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Ark Pharm’s Shady Side

Once in a while we have discussions of chemical suppliers around here – but we haven’t had one like this. On Friday afternoon, word came out that Ark Pharm, a reasonably well-known firm out of Chicago, had been raided by the DEA. That becomes abundantly clear if you try to access the company’s web site. I’ve ordered compounds from these folks over the years, and I’ll bet that a good number of readers here have as well. The company was particularly noted for low prices, albeit with (so I’ve heard) an occasionally idiosyncratic approach to customer service, although I never had any problems myself.

But if you have an open order with them for something, I think it’s time to search for an alternate source. The owner of the company was arrested after getting off a plane from China and charged with conspiracy to distribute a controlled substance, and their warehouse was raided as well. One problem is that they were selling a variety of controlled substances (for research use only, naturally) without any of the require licensing to handle these materials. How does one even import these things as a business without such paperwork? Well, the article also says that the authorities started investigating the company when a number of shipments of plastic labware destined for Ark Pharm were seized when they turned out to also have illegal drugs inside them as well. Update: via the comments section, here is the criminal complaint that goes into details on this.

Yeah, that’ll do it.That Chicago Tribune article says that the company made nearly 30,000 shipments out of its facility during 2016, and probably leaves its readers with the impression that all of this was fentanyl et al. But that’s definitely not the case – the company had a large legitimate catalog of reagents, reference compounds, and intermediates. But apparently selling heterocycles, amines, and boronic acids wasn’t quite profitable enough, so they were heading into the higher-margin end of the chemical supply business. Bad move.

37 comments on “Ark Pharm’s Shady Side”

  1. Still might be fine IF paperwork is the only thing out-of-compliance. Like you, I thought U.S. Customs makes it impossible to receive controlled substances without proper paperwork.

  2. A Nonny Mouse says:

    Hmmm, bet these things don’t come up on an eMolecules search!

  3. Heliastes says:

    better start doing NMR on all my Ark Pharm bottles and make sure I didn’t get a mixup with their ‘side business’ 😮

  4. John Wayne says:

    As a person who imports controlled and other substances for legitimate and licenced research purposes, I can tell you that the regulatory oversight involved is … onerous. It would certainly give you a cost advantage if you didn’t deal with the regulatory issues, allowing a company to deliver great value to it’s customers. If they did what you are saying it is illegal, but not immoral (assuming nothing hit the street.)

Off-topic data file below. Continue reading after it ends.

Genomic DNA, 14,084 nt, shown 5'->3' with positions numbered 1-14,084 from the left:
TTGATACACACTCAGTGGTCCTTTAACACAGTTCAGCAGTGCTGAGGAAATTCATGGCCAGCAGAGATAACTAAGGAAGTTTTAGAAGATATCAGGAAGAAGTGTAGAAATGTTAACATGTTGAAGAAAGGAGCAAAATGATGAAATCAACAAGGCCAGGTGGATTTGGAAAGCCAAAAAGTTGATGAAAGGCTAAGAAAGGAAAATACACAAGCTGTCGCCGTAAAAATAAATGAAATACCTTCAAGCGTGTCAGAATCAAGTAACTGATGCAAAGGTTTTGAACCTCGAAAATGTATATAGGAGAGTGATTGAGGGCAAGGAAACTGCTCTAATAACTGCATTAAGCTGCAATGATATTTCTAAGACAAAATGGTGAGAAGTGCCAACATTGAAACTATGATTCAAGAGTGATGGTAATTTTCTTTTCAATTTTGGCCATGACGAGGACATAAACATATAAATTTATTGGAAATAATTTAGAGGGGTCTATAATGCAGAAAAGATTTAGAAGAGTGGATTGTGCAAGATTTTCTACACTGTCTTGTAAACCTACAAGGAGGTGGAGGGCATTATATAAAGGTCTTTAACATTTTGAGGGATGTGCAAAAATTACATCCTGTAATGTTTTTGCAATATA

1. A Nonny Mouse says:

      ……..From November 2016 to earlier this month, law enforcement surreptitiously corresponded with email accounts belonging to Ark Pharm, and conducted five undercover purchases of controlled substances from the company. The drugs were shipped via FedEx, often with Huang’s name listed as the sender, the complaint states………

      1. someone says:

        That’s …. shockingly dumb. They were pretty much asking for a sting operation if they sold drugs to anyone with an email without trying to hide who they were.

      2. ChairmanMao says:

        They waited years to make an arrest and after 5 purchases? How many died during the interim?

        1. John Wayne says:

          Yeah, this is a bit concerning. This sort of behavior from people just makes it harder for those of us trying to get research done. If my paperwork isn’t perfect, my shipments get nabbed by customs and/or the FDA pretty much every time. I guess that is the two-edged sword – regulatory bodies have a lot easier time tightening the rules on those of us who aren’t criminals operating in the open, while the bad guys send over illicit substances crammed into another shipment with no paper trail.

          1. milkshake says:

            I think it took so long was that they wanted to prosecute Ark and CheMail people for conspiracy to sell category I controlled substances where the penalties are really stiff, rather than violation of DEA regulations, and they treated this cautiously like a dark web operation of paranoid druggies as they are use to (whereas in reality it was just a run by nitwits), and there were different jurisdictions etc. Also, it is possible that they did “parallel construction” of evidence, hiding the original source. Or it could be that they could not prove it was a big drug -triad like operation as they originally hoped